Remember the Simjacker vulnerability?
Earlier this month, we report a major unparalleled weakness in a wide range of SIM-cards which a non-namened monitoring company actively used in the wild, by only sending specific SMS to their telephone numbers to remotely compromise targeted mobile phones.
If you remember, the vulnerability of Simjacker lies in a dynamic SIM toolkit called S@T Browser which is provided to mobile operators in at least 30 countries with a range of SIM cards including eSIM.
The S@T browser is now no longer the only dynamic SIM tool-kit containing the Simjacker problem that can be remotely exploited from any part of the globe without any authorisation — whichever device the victims or mobile operating systems use.
WIB SIM ToolKit Also Leads To SimJacker Attacks
After Simjacker’s revelation the Ginno Security Lab researcher Lakatos reached the Hacker News earlier this week and found that it is also possible to use another dynamic SIM kit, called Wireless Internet Browser (WIB), which exposes hundreds of millions of remote phone users.
Lakatos said The Hacker News that this vulnerability had discovered back in 2015 but decided not to make it public, as “bad guys can abuse telefones that run vulnerable SIMs remotely” the process of patching such a defect is very complex.
In addition, Lakatos claimed he also discovered S@T browser independently and provided videos of the vulnerability of Simjacker with further information that AdaptiveMobile Security Researchers did not publish yet.
WIB Toolkit was created and maintained by SmartTrust, a leading provider worldwide of SIM toolkit solutions for over 200 mobile operators, including AT & T, Claro, Etisalat, KPN, TMobile, Telenor and Vodafone, according to certain press releases.
WIB and S@T Browsers Flaw Could Lets Attackers Target Mass Users
Like the S@T Browser, WIB toolkit also allows mobile operators to provide their clients with a variety of essential services, subscriptions and value-added services or change their core network settings.
The dynamic SIMs toolkit allows Mobile operators to generate new functionality and fly options based on information supplied by a central server instead of a pre-fixed menu that is installed.
“OTA is based on client/server architecture where at one end there is an operator back-end system (customer care, billing system, application server…) and at the other end there is a SIM card,” the researcher explained in a blog post.
The flaw in both S@T and WIB Browsers can be exploited to perform several tasks on a targeted device just by sending an SMS containing a specific type of spyware-like code.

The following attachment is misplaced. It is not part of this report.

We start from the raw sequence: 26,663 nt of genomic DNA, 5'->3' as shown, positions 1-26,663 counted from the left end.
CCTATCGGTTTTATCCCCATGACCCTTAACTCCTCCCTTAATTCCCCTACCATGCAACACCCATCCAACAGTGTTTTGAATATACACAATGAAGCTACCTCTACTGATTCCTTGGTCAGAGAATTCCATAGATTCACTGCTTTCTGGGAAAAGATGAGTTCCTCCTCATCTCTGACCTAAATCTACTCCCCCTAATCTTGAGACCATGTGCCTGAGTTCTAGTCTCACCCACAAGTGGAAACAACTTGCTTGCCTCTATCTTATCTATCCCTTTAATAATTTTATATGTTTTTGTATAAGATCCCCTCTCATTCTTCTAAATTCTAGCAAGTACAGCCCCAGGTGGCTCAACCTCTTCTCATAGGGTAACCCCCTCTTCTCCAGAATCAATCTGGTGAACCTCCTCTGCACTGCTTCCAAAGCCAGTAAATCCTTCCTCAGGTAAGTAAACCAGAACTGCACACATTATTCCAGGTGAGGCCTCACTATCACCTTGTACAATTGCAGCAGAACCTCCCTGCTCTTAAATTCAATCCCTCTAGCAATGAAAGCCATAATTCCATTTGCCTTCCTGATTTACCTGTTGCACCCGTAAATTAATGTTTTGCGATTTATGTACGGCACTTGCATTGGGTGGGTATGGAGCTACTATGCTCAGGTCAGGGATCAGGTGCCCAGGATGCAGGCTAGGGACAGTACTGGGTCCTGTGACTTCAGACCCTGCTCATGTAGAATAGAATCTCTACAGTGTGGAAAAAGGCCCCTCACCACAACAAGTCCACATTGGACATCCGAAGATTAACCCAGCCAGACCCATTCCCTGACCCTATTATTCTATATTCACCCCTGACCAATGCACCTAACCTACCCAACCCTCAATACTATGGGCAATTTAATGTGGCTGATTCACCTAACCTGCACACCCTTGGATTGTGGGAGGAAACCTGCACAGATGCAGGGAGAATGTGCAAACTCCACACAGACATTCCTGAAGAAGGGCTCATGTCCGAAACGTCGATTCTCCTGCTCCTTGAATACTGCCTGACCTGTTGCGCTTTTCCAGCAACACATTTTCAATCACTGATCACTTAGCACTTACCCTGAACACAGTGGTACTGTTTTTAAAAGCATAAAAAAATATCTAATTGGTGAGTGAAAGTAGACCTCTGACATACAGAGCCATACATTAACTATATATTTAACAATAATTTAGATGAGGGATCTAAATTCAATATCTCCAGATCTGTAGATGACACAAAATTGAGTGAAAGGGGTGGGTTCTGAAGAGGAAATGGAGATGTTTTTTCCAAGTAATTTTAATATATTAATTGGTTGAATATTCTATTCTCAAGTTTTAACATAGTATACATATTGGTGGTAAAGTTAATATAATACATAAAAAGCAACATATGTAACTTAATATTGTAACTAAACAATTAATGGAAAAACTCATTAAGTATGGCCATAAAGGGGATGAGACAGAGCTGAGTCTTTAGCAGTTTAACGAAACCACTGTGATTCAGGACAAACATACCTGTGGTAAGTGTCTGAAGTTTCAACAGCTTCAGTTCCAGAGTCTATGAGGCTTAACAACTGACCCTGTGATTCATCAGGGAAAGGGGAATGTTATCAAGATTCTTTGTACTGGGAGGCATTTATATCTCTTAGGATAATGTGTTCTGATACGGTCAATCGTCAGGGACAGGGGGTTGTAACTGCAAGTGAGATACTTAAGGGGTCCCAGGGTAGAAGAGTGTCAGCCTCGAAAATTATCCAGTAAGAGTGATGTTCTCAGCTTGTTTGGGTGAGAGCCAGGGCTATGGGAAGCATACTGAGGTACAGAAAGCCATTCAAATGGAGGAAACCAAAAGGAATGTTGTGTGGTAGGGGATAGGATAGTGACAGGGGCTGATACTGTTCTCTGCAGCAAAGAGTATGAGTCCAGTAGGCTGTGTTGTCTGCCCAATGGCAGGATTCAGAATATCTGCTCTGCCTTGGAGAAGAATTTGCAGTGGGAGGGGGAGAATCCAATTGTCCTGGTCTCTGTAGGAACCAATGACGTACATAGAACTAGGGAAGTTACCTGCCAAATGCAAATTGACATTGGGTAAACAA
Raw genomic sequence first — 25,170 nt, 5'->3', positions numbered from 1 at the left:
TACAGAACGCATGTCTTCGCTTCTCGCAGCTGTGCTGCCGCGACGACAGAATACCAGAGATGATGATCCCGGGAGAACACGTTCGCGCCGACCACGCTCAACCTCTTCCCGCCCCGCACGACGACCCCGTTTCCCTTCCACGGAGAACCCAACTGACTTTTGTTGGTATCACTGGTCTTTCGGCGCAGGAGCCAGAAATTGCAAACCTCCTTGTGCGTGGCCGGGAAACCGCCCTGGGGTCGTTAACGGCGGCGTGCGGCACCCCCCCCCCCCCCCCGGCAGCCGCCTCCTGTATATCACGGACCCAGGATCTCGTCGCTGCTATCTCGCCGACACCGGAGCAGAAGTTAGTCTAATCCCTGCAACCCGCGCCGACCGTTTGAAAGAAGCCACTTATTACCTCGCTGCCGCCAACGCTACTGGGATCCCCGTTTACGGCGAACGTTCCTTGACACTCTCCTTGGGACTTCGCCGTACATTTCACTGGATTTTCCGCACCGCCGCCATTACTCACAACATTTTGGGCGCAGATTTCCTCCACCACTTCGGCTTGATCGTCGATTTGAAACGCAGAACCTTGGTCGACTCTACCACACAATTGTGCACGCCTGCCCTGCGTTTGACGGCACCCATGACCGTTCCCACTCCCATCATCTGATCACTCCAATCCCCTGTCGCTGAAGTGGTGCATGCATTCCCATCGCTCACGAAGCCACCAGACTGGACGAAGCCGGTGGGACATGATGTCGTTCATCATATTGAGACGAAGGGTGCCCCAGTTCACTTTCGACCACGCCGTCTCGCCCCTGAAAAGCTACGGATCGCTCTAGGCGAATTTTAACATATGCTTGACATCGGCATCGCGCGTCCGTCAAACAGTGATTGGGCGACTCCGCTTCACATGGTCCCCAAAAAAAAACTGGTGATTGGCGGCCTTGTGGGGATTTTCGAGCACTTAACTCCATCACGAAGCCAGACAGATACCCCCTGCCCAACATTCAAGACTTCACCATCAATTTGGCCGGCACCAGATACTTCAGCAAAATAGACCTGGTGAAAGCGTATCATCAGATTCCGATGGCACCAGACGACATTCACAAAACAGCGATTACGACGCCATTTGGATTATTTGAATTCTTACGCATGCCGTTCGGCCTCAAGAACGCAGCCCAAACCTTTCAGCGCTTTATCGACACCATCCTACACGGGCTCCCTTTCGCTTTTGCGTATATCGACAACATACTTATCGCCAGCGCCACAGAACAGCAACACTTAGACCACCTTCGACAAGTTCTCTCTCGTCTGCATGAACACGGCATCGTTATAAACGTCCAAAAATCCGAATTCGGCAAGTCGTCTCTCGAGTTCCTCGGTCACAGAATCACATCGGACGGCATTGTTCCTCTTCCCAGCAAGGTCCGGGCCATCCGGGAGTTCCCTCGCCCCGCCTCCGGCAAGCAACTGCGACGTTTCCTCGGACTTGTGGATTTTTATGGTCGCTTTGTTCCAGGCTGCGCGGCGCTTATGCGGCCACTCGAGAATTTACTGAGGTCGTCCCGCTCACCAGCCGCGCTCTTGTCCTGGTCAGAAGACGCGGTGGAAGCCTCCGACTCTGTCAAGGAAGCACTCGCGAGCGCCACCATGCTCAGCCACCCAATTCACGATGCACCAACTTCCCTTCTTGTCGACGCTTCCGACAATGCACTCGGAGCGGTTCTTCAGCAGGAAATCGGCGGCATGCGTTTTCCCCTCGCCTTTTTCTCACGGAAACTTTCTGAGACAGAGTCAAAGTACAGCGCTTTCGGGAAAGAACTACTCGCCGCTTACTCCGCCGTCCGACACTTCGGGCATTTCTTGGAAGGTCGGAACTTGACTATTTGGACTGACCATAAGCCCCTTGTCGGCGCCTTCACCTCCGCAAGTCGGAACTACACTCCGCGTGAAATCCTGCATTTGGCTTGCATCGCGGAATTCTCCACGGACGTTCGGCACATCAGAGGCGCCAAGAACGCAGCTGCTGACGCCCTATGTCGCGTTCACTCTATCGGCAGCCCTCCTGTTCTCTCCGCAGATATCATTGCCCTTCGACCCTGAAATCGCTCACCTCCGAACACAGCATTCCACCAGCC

- Retrieving targeted device’ location and IMEI information,
- Sending fake messages on behalf of victims,
- Distributing malware by launching victim’s phone browser and forcing it to open a malicious web page,
- Performing premium-rate scams by dialing premium-rate numbers,
- Spying on victims’ surroundings by instructing the device to call the attacker’s phone number,
- Performing denial of service attacks by disabling the SIM card, and
- Retrieving other information like language, radio type, battery level, etc.
How Does SimJacker Attack Work Against WIB or S@T Enabled SIMs?
As practically demonstrated in the video and illustrated in the above
diagram that Lakatos shared with The Hacker News, both Simjacker and
WIBattack attacks can be summarized in four following steps:
- Step 1 — Attackers send a malicious OTA SMS to the victim’s phone number containing an S@T or WIB command such as SETUP CALL, SEND SMS, or PROVIDE LOCATION INFO.
- Step 2 — Once received, the victim’s mobile operating system forwards this command to the S@T or WIB browser installed on the SIM card, without raising an alert or indicating the user about the incoming message.
- Step 3 — The targeted browser then instructs the victim’s mobile operating system to follow the command.
- Step 4 — The victim’s mobile OS then performs the corresponding actions.
Lakatos says he also reported his findings to the GSM Association
(GSMA), a trade body that represents the interests of mobile operators
The telecom industry needs urgent countermeasures to prevent Simjacker, WIBattack, and other evolving threats to protect billions of mobile phone users worldwide.
How to Detect Simjacker Attacks?
Meanwhile, the researcher also told The Hacker News that he is working
on a mobile phone app, to be released soon, that would allow users to
scan their SIM cards to detect if it’s vulnerable to Simjacker
vulnerability or not.
Developed by researchers at SRLabs, there’s another Android app, called SnoopSnitch, which can detect attacks based on suspicious binary SMS including Simjacker and alert users of it.
You can download SnoopSnitch from Google Play Store, but you need to have a rooted Android smartphone with a Qualcomm chipset for the SMS attack alerting feature to work.
We also reached out to AdaptiveMobile Security firm for a comment but have not heard back from them yet.